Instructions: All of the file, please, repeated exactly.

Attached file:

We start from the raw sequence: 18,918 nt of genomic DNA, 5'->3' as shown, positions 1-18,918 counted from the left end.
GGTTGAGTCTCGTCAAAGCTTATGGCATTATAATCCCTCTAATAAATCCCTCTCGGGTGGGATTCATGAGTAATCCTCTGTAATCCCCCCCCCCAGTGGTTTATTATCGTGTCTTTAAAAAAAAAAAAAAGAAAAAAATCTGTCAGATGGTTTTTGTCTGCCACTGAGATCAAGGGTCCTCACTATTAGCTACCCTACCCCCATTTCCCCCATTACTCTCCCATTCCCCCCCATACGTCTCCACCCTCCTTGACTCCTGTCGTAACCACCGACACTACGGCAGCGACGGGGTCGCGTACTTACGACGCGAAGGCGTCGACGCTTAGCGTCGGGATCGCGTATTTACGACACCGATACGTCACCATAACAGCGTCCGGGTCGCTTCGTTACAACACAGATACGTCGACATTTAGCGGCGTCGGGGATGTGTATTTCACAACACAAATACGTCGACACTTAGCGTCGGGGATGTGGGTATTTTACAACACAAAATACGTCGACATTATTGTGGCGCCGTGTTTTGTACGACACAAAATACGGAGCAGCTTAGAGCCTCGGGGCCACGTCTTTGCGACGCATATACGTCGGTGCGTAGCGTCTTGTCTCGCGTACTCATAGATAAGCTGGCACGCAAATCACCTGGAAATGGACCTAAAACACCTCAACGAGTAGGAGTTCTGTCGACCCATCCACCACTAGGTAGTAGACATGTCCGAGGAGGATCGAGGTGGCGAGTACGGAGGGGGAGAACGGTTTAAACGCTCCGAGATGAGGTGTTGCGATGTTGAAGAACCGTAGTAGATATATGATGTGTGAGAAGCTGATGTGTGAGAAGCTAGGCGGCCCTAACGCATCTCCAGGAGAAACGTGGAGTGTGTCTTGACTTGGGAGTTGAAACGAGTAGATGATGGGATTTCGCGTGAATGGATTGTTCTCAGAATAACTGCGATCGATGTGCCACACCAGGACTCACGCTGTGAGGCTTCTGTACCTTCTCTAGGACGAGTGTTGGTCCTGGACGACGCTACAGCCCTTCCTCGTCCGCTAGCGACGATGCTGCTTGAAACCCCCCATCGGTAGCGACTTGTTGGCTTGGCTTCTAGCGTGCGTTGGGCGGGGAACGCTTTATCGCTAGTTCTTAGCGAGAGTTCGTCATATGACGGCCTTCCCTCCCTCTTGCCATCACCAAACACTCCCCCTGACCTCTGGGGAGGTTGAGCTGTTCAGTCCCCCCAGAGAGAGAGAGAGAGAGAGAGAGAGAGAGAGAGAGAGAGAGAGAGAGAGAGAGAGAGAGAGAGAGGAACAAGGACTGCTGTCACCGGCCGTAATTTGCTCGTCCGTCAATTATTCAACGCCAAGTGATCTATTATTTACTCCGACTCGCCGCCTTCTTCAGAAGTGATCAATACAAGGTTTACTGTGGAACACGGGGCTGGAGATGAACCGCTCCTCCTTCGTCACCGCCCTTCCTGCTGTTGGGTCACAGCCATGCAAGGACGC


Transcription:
We start from the raw sequence: 18,918 nt of genomic DNA, 5'->3' as shown, positions 1-18,918 counted from the left end.
GGTTGAGTCTCGTCAAAGCTTATGGCATTATAATCCCTCTAATAAATCCCTCTCGGGTGGGATTCATGAGTAATCCTCTGTAATCCCCCCCCCCAGTGGTTTATTATCGTGTCTTTAAAAAAAAAAAAAAGAAAAAAATCTGTCAGATGGTTTTTGTCTGCCACTGAGATCAAGGGTCCTCACTATTAGCTACCCTACCCCCATTTCCCCCATTACTCTCCCATTCCCCCCCATACGTCTCCACCCTCCTTGACTCCTGTCGTAACCACCGACACTACGGCAGCGACGGGGTCGCGTACTTACGACGCGAAGGCGTCGACGCTTAGCGTCGGGATCGCGTATTTACGACACCGATACGTCACCATAACAGCGTCCGGGTCGCTTCGTTACAACACAGATACGTCGACATTTAGCGGCGTCGGGGATGTGTATTTCACAACACAAATACGTCGACACTTAGCGTCGGGGATGTGGGTATTTTACAACACAAAATACGTCGACATTATTGTGGCGCCGTGTTTTGTACGACACAAAATACGGAGCAGCTTAGAGCCTCGGGGCCACGTCTTTGCGACGCATATACGTCGGTGCGTAGCGTCTTGTCTCGCGTACTCATAGATAAGCTGGCACGCAAATCACCTGGAAATGGACCTAAAACACCTCAACGAGTAGGAGTTCTGTCGACCCATCCACCACTAGGTAGTAGACATGTCCGAGGAGGATCGAGGTGGCGAGTACGGAGGGGGAGAACGGTTTAAACGCTCCGAGATGAGGTGTTGCGATGTTGAAGAACCGTAGTAGATATATGATGTGTGAGAAGCTGATGTGTGAGAAGCTAGGCGGCCCTAACGCATCTCCAGGAGAAACGTGGAGTGTGTCTTGACTTGGGAGTTGAAACGAGTAGATGATGGGATTTCGCGTGAATGGATTGTTCTCAGAATAACTGCGATCGATGTGCCACACCAGGACTCACGCTGTGAGGCTTCTGTACCTTCTCTAGGACGAGTGTTGGTCCTGGACGACGCTACAGCCCTTCCTCGTCCGCTAGCGACGATGCTGCTTGAAACCCCCCATCGGTAGCGACTTGTTGGCTTGGCTTCTAGCGTGCGTTGGGCGGGGAACGCTTTATCGCTAGTTCTTAGCGAGAGTTCGTCATATGACGGCCTTCCCTCCCTCTTGCCATCACCAAACACTCCCCCTGACCTCTGGGGAGGTTGAGCTGTTCAGTCCCCCCAGAGAGAGAGAGAGAGAGAGAGAGAGAGAGAGAGAGAGAGAGAGAGAGAGAGAGAGAGAGAGAGAGGAACAAGGACTGCTGTCACCGGCCGTAATTTGCTCGTCCGTCAATTATTCAACGCCAAGTGATCTATTATTTACTCCGACTCGCCGCCTTCTTCAGAAGTGATCAATACAAGGTTTACTGTGGAACACGGGGCTGGAGATGAACCGCTCCTCCTTCGTCACCGCCCTTCCTGCTGTTGGGTCACAGCCATGCAAGGACGC